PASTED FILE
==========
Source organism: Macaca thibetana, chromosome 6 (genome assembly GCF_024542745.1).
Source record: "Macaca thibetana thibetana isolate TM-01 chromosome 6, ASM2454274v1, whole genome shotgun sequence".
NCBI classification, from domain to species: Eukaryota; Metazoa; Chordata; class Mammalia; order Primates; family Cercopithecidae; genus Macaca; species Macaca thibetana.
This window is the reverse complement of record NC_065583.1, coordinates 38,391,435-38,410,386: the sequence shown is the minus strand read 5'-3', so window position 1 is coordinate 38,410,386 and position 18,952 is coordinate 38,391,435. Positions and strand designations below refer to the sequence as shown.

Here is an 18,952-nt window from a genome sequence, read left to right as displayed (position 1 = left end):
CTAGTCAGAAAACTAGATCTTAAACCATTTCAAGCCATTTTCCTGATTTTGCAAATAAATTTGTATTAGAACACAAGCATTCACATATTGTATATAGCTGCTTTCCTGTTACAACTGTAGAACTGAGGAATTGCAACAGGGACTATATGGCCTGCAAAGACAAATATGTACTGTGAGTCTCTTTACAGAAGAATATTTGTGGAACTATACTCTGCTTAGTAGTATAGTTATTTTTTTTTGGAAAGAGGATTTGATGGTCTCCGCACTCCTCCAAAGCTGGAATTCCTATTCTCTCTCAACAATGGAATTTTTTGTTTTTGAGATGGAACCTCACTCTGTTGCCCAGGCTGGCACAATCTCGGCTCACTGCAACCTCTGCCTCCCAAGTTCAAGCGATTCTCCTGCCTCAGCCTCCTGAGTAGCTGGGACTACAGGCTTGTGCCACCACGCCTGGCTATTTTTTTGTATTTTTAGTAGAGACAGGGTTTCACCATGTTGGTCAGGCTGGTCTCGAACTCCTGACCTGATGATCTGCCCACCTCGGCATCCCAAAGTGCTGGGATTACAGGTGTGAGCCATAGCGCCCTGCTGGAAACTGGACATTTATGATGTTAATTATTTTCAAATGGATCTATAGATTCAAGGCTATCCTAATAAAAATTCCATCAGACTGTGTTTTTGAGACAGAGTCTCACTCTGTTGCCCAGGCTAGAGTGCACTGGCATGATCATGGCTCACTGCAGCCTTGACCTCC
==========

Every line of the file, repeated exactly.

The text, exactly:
Source organism: Macaca thibetana, chromosome 6 (genome assembly GCF_024542745.1).
Source record: "Macaca thibetana thibetana isolate TM-01 chromosome 6, ASM2454274v1, whole genome shotgun sequence".
NCBI classification, from domain to species: Eukaryota; Metazoa; Chordata; class Mammalia; order Primates; family Cercopithecidae; genus Macaca; species Macaca thibetana.
This window is the reverse complement of record NC_065583.1, coordinates 38,391,435-38,410,386: the sequence shown is the minus strand read 5'-3', so window position 1 is coordinate 38,410,386 and position 18,952 is coordinate 38,391,435. Positions and strand designations below refer to the sequence as shown.

Here is an 18,952-nt window from a genome sequence, read left to right as displayed (position 1 = left end):
CTAGTCAGAAAACTAGATCTTAAACCATTTCAAGCCATTTTCCTGATTTTGCAAATAAATTTGTATTAGAACACAAGCATTCACATATTGTATATAGCTGCTTTCCTGTTACAACTGTAGAACTGAGGAATTGCAACAGGGACTATATGGCCTGCAAAGACAAATATGTACTGTGAGTCTCTTTACAGAAGAATATTTGTGGAACTATACTCTGCTTAGTAGTATAGTTATTTTTTTTTGGAAAGAGGATTTGATGGTCTCCGCACTCCTCCAAAGCTGGAATTCCTATTCTCTCTCAACAATGGAATTTTTTGTTTTTGAGATGGAACCTCACTCTGTTGCCCAGGCTGGCACAATCTCGGCTCACTGCAACCTCTGCCTCCCAAGTTCAAGCGATTCTCCTGCCTCAGCCTCCTGAGTAGCTGGGACTACAGGCTTGTGCCACCACGCCTGGCTATTTTTTTGTATTTTTAGTAGAGACAGGGTTTCACCATGTTGGTCAGGCTGGTCTCGAACTCCTGACCTGATGATCTGCCCACCTCGGCATCCCAAAGTGCTGGGATTACAGGTGTGAGCCATAGCGCCCTGCTGGAAACTGGACATTTATGATGTTAATTATTTTCAAATGGATCTATAGATTCAAGGCTATCCTAATAAAAATTCCATCAGACTGTGTTTTTGAGACAGAGTCTCACTCTGTTGCCCAGGCTAGAGTGCACTGGCATGATCATGGCTCACTGCAGCCTTGACCTCC